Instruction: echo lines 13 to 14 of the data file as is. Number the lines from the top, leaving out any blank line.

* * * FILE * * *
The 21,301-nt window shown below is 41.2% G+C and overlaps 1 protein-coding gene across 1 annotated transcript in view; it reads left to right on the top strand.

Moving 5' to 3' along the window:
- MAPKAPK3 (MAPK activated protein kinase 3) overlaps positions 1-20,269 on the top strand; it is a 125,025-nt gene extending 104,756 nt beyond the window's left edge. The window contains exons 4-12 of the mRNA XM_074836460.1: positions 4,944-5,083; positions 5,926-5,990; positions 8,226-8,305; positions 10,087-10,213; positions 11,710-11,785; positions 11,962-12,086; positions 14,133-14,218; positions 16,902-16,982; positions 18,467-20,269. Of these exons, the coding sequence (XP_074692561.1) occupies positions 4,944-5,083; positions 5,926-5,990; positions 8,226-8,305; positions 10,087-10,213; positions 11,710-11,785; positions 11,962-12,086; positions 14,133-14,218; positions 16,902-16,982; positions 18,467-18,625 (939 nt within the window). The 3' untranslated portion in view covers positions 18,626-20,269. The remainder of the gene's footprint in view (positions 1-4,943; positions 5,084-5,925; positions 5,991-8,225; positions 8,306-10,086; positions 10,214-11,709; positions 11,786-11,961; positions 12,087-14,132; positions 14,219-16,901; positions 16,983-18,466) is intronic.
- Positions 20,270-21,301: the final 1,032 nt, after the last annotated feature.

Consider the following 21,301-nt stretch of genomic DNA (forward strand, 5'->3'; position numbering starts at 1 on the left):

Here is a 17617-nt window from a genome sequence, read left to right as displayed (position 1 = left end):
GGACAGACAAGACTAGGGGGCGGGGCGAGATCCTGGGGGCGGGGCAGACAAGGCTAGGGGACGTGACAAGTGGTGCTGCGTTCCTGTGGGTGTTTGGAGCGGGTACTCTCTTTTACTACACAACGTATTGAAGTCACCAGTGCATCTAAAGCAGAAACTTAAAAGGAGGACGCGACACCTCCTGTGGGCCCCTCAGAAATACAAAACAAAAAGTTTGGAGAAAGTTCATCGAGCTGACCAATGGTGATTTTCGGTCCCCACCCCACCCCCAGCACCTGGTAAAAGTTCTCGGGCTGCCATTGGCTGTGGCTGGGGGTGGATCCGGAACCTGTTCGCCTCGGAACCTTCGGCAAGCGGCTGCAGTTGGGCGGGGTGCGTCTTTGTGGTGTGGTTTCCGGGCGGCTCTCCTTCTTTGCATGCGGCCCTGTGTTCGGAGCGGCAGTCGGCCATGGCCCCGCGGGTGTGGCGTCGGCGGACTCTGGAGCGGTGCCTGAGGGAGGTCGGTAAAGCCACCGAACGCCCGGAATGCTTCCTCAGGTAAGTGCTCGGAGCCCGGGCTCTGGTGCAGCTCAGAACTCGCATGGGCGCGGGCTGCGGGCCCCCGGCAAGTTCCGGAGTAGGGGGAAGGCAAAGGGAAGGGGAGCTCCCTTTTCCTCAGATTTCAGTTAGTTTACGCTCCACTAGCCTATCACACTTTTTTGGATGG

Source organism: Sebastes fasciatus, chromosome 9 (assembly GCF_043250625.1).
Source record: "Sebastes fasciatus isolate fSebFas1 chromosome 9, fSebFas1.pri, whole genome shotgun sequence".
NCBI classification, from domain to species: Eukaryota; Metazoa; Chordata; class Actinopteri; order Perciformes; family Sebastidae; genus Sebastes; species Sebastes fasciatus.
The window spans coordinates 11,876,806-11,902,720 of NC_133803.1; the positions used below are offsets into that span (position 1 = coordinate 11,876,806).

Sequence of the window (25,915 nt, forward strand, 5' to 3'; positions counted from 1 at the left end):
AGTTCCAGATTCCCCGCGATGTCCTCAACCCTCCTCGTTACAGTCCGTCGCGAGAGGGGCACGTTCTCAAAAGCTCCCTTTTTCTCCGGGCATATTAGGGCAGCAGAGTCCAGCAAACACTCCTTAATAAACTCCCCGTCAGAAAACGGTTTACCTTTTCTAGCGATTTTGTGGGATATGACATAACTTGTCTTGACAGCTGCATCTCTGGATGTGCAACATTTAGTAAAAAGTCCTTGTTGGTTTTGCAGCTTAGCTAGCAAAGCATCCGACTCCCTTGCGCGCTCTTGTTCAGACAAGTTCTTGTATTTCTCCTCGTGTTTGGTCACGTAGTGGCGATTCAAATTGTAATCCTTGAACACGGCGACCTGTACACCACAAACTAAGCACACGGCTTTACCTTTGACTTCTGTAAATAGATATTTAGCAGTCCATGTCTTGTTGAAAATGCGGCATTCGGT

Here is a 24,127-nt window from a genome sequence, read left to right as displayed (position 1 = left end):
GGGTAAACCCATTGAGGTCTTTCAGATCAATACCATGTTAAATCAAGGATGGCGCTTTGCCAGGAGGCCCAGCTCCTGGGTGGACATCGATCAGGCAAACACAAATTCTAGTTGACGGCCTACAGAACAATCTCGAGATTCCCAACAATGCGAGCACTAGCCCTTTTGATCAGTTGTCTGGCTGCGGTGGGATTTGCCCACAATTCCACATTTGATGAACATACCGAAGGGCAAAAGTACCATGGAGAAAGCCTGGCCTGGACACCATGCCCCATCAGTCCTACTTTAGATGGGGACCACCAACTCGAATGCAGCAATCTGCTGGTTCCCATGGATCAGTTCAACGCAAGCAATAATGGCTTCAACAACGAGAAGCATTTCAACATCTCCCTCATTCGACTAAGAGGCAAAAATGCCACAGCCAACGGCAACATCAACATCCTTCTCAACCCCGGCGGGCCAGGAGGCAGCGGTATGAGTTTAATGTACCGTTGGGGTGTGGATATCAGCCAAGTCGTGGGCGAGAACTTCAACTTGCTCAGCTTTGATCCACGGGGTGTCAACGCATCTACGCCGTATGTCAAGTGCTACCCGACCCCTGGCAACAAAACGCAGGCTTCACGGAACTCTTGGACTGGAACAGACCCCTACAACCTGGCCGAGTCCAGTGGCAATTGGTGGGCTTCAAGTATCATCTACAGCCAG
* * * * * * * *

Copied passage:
AGTTCCAGATTCCCCGCGATGTCCTCAACCCTCCTCGTTACAGTCCGTCGCGAGAGGGGCACGTTCTCAAAAGCTCCCTTTTTCTCCGGGCATATTAGGGCAGCAGAGTCCAGCAAACACTCCTTAATAAACTCCCCGTCAGAAAACGGTTTACCTTTTCTAGCGATTTTGTGGGATATGACATAACTTGTCTTGACAGCTGCATCTCTGGATGTGCAACATTTAGTAAAAAGTCCTTGTTGGTTTTGCAGCTTAGCTAGCAAAGCATCCGACTCCCTTGCGCGCTCTTGTTCAGACAAGTTCTTGTATTTCTCCTCGTGTTTGGTCACGTAGTGGCGATTCAAATTGTAATCCTTGAACACGGCGACCTGTACACCACAAACTAAGCACACGGCTTTACCTTTGACTTCTGTAAATAGATATTTAGCAGTCCATGTCTTGTTGAAAATGCGGCATTCGGT

Here is a 24,127-nt window from a genome sequence, read left to right as displayed (position 1 = left end):